Creating Pollinator Habitat in the Greenway Gardens

Creating Pollinator Habitat in the Greenway

Honoring our 20 Commitments

In the beginning of this year 2020, we made 20 commitments to the community, one of which was to create new monarch & pollinator habitat gardens for the Richmond Greenway. We made it a goal to be proactive and not just watch as monarch populations decline but instead step up and create beautiful protected places for pollinators to thrive within our healing gardens and farms. 

This November during the 2nd Saturday Greenway Volunteer Day we began replanting the northern side of the Greenway Community Gardens from 6th street – 4th street with hundreds of pollinators and native plants. We also began creating a 100 ft long pollinator and native plant hedgerow bordering the Edible Forest at 16th street.
Birds, bees, butterflies, and beetles – the food we eat depends on pollinators to come through and fertilize the plants and trees we grow. We plant and grow flowering plants and fruit trees including yarrow, lavender, sages, salivas, penstemons, California Fuschia, sticky monkeyflower, ceanothus aka California lilac, milkweed, deer grass, and that attract bees, butterflies, hummingbirds, and beneficial insects. They carry pollen from flower to flower fertilizing the plant which is necessary to produce fruits and vegetables.  
At the Greenway Community Garden at 6th street, in Berryland and in our raised beds, we grow seasonal vegetables, herbs, blueberries, strawberries, and raspberries in the community foraging gardens.  The berry flowers attract tons of pollinators, especially in summer. In the Edible Forest at 16th Street along the Richmond Greenway, we planted over 60 apple, peach, pear, plums, mulberry, cherry, olives, and apricot trees. All of these trees bear fruit with the help of pollinators. The community has access to these free, healthy sources of food, seasonally changing, and all year round.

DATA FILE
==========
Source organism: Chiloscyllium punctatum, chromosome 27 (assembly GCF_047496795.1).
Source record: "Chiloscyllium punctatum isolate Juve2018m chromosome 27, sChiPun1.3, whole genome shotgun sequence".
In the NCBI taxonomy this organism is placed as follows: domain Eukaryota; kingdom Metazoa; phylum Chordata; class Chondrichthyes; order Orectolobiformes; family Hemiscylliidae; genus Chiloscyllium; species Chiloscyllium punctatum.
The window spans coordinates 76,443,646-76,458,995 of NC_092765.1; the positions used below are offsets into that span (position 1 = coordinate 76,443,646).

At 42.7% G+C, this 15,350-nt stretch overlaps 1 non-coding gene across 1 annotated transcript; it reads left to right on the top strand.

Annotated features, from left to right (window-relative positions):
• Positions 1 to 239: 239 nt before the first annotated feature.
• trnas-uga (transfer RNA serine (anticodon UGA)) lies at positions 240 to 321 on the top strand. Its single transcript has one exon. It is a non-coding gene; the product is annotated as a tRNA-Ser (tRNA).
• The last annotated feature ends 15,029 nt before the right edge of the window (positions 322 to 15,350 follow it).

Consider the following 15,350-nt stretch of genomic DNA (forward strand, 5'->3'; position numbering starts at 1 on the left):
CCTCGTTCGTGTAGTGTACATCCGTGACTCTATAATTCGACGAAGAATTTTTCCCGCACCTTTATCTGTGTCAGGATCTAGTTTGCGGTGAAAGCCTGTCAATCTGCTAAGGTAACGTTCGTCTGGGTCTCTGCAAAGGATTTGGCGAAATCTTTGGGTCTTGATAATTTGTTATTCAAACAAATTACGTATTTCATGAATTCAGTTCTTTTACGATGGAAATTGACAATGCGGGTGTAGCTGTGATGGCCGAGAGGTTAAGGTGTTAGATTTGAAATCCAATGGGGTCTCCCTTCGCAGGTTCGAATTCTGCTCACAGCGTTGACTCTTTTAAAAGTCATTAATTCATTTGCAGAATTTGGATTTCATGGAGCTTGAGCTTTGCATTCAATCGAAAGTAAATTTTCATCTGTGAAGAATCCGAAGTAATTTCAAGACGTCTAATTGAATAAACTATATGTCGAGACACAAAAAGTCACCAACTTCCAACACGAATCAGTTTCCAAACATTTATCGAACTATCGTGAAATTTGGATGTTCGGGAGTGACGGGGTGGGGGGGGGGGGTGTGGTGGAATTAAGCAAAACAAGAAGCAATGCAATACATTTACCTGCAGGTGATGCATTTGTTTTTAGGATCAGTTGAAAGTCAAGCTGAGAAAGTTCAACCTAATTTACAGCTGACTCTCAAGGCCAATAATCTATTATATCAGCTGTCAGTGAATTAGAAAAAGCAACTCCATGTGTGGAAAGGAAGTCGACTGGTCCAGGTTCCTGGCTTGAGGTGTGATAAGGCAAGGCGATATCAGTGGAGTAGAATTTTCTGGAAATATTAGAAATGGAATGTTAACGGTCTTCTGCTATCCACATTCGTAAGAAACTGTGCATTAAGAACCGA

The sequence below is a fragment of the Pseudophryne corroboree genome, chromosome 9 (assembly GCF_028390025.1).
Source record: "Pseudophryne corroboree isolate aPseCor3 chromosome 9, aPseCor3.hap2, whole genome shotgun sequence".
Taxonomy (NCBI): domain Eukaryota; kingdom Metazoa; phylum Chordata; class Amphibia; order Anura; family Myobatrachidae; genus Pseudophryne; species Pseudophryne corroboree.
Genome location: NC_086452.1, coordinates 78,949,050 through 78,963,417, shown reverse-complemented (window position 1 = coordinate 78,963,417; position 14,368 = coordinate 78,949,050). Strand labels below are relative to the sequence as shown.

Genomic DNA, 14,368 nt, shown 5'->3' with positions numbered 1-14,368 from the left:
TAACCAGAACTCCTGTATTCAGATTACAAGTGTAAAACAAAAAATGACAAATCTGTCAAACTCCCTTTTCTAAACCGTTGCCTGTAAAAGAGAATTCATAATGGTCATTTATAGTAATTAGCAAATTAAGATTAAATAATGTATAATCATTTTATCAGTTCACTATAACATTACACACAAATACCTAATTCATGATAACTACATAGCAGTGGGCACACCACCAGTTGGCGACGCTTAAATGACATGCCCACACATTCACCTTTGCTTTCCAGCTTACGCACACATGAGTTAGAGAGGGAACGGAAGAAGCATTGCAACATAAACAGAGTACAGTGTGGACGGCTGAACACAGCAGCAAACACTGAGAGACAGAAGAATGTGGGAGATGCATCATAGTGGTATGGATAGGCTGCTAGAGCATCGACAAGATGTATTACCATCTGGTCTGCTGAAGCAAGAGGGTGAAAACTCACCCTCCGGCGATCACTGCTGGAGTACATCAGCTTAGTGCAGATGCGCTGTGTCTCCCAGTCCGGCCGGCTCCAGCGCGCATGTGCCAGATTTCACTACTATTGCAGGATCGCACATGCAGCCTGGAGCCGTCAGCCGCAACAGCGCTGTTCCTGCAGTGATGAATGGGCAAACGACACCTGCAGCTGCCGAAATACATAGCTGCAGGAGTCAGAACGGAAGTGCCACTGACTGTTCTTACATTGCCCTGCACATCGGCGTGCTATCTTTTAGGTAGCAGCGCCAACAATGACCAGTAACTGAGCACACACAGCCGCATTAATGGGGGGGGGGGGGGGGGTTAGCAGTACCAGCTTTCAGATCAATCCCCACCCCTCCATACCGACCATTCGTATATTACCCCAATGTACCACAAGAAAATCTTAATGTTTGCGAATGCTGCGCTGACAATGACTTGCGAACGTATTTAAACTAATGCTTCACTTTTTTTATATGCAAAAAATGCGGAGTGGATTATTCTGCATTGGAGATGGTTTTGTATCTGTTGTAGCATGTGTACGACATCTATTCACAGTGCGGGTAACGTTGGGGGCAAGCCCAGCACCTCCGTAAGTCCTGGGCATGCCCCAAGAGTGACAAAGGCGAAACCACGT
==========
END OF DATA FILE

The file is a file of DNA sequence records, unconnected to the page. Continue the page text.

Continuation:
Monarch butterflies in particular are an important pollinator and reminder that migration is natural, as they travel on their flight path each year from central Mexico to California and the Bay Area. Monarch butterfly populations are in decline and may be considered endangered. It’s important to create corridors of plants they are attracted to like milkweed and thistle so they have a habitat to come to. Pollinators bring a lot of joy and beauty to our lives! 
All of us creating space in our lives and gardens for pollinators are reminded of how interdependent we are. We invite you to drop by the Greenway pollinator Gardens this Spring and see the flowers and maybe the bees, butterflies, and hummingbirds too!

Help us create more Pollinator Gardens!

If you’d like to help plant more pollinators please join us for our last Volunteer Day of 2020!
2n Saturday Greenway Volunteer Day
Saturday, December 12th, 2020
10:00 am – 1:00 pm
Click here to learn more or pre-register for this last volunteer day of the year.